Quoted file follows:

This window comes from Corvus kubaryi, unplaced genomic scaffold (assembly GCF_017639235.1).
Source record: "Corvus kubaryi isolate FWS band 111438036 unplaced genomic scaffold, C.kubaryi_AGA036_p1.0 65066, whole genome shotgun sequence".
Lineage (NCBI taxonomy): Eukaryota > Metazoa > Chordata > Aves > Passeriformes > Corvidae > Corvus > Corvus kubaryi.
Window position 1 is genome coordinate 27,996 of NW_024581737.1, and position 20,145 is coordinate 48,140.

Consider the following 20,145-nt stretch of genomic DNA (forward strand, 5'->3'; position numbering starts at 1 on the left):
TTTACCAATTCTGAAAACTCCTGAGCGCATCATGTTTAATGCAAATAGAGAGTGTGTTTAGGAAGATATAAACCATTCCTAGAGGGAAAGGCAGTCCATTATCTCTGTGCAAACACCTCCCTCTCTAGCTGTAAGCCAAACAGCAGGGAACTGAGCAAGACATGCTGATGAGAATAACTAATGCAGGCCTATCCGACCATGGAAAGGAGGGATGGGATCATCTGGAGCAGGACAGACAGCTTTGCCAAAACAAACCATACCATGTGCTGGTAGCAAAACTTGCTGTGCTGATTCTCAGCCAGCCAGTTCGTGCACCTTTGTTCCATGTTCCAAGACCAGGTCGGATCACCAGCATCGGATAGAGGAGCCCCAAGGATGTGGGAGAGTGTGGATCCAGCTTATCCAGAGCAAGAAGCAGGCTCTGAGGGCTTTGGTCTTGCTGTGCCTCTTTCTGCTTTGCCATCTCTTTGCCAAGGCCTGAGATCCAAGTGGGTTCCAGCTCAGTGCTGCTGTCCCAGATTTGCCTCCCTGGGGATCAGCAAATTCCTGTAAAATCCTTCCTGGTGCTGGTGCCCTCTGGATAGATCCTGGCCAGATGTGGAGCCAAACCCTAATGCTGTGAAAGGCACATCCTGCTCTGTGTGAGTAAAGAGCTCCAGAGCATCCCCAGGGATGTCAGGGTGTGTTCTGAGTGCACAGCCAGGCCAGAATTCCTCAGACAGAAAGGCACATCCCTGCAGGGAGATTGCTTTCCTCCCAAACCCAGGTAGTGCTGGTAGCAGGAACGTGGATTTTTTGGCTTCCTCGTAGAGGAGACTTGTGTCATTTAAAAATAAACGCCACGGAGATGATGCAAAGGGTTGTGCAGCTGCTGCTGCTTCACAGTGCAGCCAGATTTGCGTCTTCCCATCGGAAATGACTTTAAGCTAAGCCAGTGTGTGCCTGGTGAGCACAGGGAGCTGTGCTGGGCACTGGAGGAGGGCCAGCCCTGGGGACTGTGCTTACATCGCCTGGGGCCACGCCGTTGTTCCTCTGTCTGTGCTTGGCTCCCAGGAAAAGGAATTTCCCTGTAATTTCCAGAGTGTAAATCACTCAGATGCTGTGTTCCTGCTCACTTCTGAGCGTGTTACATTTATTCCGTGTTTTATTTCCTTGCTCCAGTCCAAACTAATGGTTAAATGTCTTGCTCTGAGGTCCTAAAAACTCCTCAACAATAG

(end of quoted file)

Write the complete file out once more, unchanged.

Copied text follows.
This window comes from Corvus kubaryi, unplaced genomic scaffold (assembly GCF_017639235.1).
Source record: "Corvus kubaryi isolate FWS band 111438036 unplaced genomic scaffold, C.kubaryi_AGA036_p1.0 65066, whole genome shotgun sequence".
Lineage (NCBI taxonomy): Eukaryota > Metazoa > Chordata > Aves > Passeriformes > Corvidae > Corvus > Corvus kubaryi.
Window position 1 is genome coordinate 27,996 of NW_024581737.1, and position 20,145 is coordinate 48,140.

Consider the following 20,145-nt stretch of genomic DNA (forward strand, 5'->3'; position numbering starts at 1 on the left):
TTTACCAATTCTGAAAACTCCTGAGCGCATCATGTTTAATGCAAATAGAGAGTGTGTTTAGGAAGATATAAACCATTCCTAGAGGGAAAGGCAGTCCATTATCTCTGTGCAAACACCTCCCTCTCTAGCTGTAAGCCAAACAGCAGGGAACTGAGCAAGACATGCTGATGAGAATAACTAATGCAGGCCTATCCGACCATGGAAAGGAGGGATGGGATCATCTGGAGCAGGACAGACAGCTTTGCCAAAACAAACCATACCATGTGCTGGTAGCAAAACTTGCTGTGCTGATTCTCAGCCAGCCAGTTCGTGCACCTTTGTTCCATGTTCCAAGACCAGGTCGGATCACCAGCATCGGATAGAGGAGCCCCAAGGATGTGGGAGAGTGTGGATCCAGCTTATCCAGAGCAAGAAGCAGGCTCTGAGGGCTTTGGTCTTGCTGTGCCTCTTTCTGCTTTGCCATCTCTTTGCCAAGGCCTGAGATCCAAGTGGGTTCCAGCTCAGTGCTGCTGTCCCAGATTTGCCTCCCTGGGGATCAGCAAATTCCTGTAAAATCCTTCCTGGTGCTGGTGCCCTCTGGATAGATCCTGGCCAGATGTGGAGCCAAACCCTAATGCTGTGAAAGGCACATCCTGCTCTGTGTGAGTAAAGAGCTCCAGAGCATCCCCAGGGATGTCAGGGTGTGTTCTGAGTGCACAGCCAGGCCAGAATTCCTCAGACAGAAAGGCACATCCCTGCAGGGAGATTGCTTTCCTCCCAAACCCAGGTAGTGCTGGTAGCAGGAACGTGGATTTTTTGGCTTCCTCGTAGAGGAGACTTGTGTCATTTAAAAATAAACGCCACGGAGATGATGCAAAGGGTTGTGCAGCTGCTGCTGCTTCACAGTGCAGCCAGATTTGCGTCTTCCCATCGGAAATGACTTTAAGCTAAGCCAGTGTGTGCCTGGTGAGCACAGGGAGCTGTGCTGGGCACTGGAGGAGGGCCAGCCCTGGGGACTGTGCTTACATCGCCTGGGGCCACGCCGTTGTTCCTCTGTCTGTGCTTGGCTCCCAGGAAAAGGAATTTCCCTGTAATTTCCAGAGTGTAAATCACTCAGATGCTGTGTTCCTGCTCACTTCTGAGCGTGTTACATTTATTCCGTGTTTTATTTCCTTGCTCCAGTCCAAACTAATGGTTAAATGTCTTGCTCTGAGGTCCTAAAAACTCCTCAACAATAG